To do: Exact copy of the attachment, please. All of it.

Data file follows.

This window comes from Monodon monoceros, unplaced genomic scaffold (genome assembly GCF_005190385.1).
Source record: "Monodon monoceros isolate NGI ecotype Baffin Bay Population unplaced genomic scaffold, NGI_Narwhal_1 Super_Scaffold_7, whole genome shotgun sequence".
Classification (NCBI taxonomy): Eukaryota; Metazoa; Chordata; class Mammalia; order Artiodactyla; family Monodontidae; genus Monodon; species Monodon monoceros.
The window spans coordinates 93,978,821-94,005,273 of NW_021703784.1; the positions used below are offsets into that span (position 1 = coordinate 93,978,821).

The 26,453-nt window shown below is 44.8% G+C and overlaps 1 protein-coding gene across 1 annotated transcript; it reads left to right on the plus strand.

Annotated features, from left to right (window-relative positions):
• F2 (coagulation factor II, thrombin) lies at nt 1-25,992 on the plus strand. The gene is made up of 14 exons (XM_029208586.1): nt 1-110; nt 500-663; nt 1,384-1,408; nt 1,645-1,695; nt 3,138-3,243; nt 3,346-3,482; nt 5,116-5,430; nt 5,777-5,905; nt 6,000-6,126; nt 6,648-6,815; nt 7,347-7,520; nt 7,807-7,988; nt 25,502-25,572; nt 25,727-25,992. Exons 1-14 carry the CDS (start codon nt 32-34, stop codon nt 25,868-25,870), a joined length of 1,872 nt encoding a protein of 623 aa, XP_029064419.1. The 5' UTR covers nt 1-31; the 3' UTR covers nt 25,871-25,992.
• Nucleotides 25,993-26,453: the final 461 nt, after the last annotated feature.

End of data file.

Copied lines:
This window comes from Monodon monoceros, unplaced genomic scaffold (genome assembly GCF_005190385.1).
Source record: "Monodon monoceros isolate NGI ecotype Baffin Bay Population unplaced genomic scaffold, NGI_Narwhal_1 Super_Scaffold_7, whole genome shotgun sequence".
Classification (NCBI taxonomy): Eukaryota; Metazoa; Chordata; class Mammalia; order Artiodactyla; family Monodontidae; genus Monodon; species Monodon monoceros.
The window spans coordinates 93,978,821-94,005,273 of NW_021703784.1; the positions used below are offsets into that span (position 1 = coordinate 93,978,821).

The 26,453-nt window shown below is 44.8% G+C and overlaps 1 protein-coding gene across 1 annotated transcript; it reads left to right on the plus strand.

Annotated features, from left to right (window-relative positions):
• F2 (coagulation factor II, thrombin) lies at nt 1-25,992 on the plus strand. The gene is made up of 14 exons (XM_029208586.1): nt 1-110; nt 500-663; nt 1,384-1,408; nt 1,645-1,695; nt 3,138-3,243; nt 3,346-3,482; nt 5,116-5,430; nt 5,777-5,905; nt 6,000-6,126; nt 6,648-6,815; nt 7,347-7,520; nt 7,807-7,988; nt 25,502-25,572; nt 25,727-25,992. Exons 1-14 carry the CDS (start codon nt 32-34, stop codon nt 25,868-25,870), a joined length of 1,872 nt encoding a protein of 623 aa, XP_029064419.1. The 5' UTR covers nt 1-31; the 3' UTR covers nt 25,871-25,992.
• Nucleotides 25,993-26,453: the final 461 nt, after the last annotated feature.